Some die within a neutral attitude, neither taking a virtuous object to mind nor generating desire or hatred.

These three attitudes -- virtuous, non-virtuous and neutral -- occur until the point of the subtle mind of death. According to the sutra system, this final subtle mind necessarily neutral; for, unlike Highest Yoga Tantra, sutra does not describe techniques for transforming subtle minds into virtuous states, only for treating coarse ones. A qualified practitioner of tantra, however, can convert the subtle minds associated with death into a virtuous path consciousness. At that point one's practice is very profound.

In any case, the attitude just before death is very important; for, if even a moderately developed practitioner is disturbed at that time, manifest desire or hatred will be generated. This is because we all have predispositions established by former non-virtuous actions, which are ready to be activated upon meeting with disadvantageous circumstances. It is these predispositions that provide the impetus for lifetimes as animals, and so forth. Similarly, we have predispositions established by former virtuous actions, which, upon meeting with advantageous circumstances, will provide the impetus for lifetimes in happy migrations as humans and so forth. These capacities that are already in our mental continuums are nourished by attachment and grasping, leading to a bad or good rebirth. Thus, if the predisposition left by a bad karma is activated, a life as an animal, hungry ghost or hell-being will result.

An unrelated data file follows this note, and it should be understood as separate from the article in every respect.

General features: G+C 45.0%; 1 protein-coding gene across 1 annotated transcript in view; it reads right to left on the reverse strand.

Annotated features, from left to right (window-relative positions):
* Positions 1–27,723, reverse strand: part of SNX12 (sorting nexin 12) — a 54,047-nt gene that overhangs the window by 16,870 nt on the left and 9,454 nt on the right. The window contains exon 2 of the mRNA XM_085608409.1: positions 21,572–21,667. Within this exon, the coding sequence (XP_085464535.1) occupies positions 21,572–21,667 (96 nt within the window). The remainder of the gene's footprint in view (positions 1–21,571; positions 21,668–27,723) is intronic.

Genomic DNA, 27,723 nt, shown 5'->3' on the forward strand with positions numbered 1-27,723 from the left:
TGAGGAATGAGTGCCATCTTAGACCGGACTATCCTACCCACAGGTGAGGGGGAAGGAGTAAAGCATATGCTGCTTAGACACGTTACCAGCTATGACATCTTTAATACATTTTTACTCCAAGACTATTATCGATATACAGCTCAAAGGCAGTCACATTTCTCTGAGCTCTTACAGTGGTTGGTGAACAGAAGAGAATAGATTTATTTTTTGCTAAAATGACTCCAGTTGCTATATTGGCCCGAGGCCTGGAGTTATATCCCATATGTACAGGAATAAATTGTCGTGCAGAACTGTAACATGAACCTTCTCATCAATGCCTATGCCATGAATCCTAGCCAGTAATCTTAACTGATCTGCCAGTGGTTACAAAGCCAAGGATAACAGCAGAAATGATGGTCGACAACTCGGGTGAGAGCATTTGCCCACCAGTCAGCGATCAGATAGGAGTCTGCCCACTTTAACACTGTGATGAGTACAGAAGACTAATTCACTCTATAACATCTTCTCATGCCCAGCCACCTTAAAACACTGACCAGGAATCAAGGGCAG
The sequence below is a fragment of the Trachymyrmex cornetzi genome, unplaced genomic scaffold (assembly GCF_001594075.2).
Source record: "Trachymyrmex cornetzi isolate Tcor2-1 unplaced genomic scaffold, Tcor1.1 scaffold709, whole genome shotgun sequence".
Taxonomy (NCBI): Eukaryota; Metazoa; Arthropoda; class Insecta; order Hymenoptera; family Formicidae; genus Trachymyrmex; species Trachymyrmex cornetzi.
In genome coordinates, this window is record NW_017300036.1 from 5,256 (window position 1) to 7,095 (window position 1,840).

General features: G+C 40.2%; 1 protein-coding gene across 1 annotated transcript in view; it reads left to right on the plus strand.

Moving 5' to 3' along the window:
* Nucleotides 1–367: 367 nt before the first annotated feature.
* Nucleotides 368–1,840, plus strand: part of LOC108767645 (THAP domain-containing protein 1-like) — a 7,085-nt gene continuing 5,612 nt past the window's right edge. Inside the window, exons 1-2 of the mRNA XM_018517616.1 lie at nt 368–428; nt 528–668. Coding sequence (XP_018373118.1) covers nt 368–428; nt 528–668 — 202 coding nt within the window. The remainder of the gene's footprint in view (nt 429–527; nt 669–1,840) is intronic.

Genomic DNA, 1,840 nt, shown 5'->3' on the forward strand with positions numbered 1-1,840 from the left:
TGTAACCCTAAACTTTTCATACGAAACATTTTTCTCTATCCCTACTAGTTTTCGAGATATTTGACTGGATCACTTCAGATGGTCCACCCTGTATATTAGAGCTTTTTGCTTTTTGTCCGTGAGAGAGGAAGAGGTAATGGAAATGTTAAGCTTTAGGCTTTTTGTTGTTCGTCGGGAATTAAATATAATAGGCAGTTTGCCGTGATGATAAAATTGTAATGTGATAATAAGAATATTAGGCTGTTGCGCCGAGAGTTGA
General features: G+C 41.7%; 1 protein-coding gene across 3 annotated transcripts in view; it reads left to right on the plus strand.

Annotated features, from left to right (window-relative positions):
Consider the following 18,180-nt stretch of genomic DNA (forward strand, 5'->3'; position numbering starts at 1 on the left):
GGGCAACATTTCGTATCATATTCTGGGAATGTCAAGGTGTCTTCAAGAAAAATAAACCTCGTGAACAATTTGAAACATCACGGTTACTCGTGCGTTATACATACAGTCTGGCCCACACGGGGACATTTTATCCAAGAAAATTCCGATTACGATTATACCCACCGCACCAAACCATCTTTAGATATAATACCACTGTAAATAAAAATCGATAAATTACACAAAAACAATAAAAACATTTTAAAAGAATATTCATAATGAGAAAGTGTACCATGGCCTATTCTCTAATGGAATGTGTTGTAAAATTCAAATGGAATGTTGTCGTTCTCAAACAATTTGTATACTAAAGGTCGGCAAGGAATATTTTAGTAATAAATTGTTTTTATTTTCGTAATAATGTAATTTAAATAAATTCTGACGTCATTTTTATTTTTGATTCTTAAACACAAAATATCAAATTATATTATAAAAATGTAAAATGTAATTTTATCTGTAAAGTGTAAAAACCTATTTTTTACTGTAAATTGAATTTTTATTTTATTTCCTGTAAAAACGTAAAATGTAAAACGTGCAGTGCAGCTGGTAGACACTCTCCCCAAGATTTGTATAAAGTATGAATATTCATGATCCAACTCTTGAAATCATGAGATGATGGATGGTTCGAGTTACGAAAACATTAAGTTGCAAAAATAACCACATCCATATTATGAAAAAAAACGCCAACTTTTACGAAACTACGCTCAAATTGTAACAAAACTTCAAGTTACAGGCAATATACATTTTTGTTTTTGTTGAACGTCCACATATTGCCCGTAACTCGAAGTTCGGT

Similarly, if a person who usually behaves sinfully dies within a virtuous attitude, he or she will probably be reborn in a good situation. Therefore, it is very important for both the dying person and those around him or her to avoid creating situations of desire or hatred and instead to foster virtuous states of mind. We need to know this.